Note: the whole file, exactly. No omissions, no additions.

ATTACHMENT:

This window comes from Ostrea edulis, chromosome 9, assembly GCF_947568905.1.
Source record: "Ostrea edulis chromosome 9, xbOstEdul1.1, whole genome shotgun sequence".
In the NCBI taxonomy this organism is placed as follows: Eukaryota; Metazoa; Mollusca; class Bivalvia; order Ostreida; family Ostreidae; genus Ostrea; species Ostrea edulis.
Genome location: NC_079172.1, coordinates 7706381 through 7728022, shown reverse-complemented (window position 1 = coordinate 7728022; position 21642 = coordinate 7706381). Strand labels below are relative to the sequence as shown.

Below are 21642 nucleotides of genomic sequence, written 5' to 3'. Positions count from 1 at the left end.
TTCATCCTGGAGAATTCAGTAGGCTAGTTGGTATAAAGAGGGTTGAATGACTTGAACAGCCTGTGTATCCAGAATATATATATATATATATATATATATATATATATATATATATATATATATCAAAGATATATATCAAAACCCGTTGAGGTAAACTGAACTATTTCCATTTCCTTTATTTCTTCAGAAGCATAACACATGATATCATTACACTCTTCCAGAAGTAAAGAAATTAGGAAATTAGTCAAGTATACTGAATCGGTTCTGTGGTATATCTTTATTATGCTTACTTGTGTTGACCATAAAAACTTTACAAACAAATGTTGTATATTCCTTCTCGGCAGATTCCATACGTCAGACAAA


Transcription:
This window comes from Ostrea edulis, chromosome 9, assembly GCF_947568905.1.
Source record: "Ostrea edulis chromosome 9, xbOstEdul1.1, whole genome shotgun sequence".
In the NCBI taxonomy this organism is placed as follows: Eukaryota; Metazoa; Mollusca; class Bivalvia; order Ostreida; family Ostreidae; genus Ostrea; species Ostrea edulis.
Genome location: NC_079172.1, coordinates 7706381 through 7728022, shown reverse-complemented (window position 1 = coordinate 7728022; position 21642 = coordinate 7706381). Strand labels below are relative to the sequence as shown.

Below are 21642 nucleotides of genomic sequence, written 5' to 3'. Positions count from 1 at the left end.
TTCATCCTGGAGAATTCAGTAGGCTAGTTGGTATAAAGAGGGTTGAATGACTTGAACAGCCTGTGTATCCAGAATATATATATATATATATATATATATATATATATATATATATATATATATCAAAGATATATATCAAAACCCGTTGAGGTAAACTGAACTATTTCCATTTCCTTTATTTCTTCAGAAGCATAACACATGATATCATTACACTCTTCCAGAAGTAAAGAAATTAGGAAATTAGTCAAGTATACTGAATCGGTTCTGTGGTATATCTTTATTATGCTTACTTGTGTTGACCATAAAAACTTTACAAACAAATGTTGTATATTCCTTCTCGGCAGATTCCATACGTCAGACAAA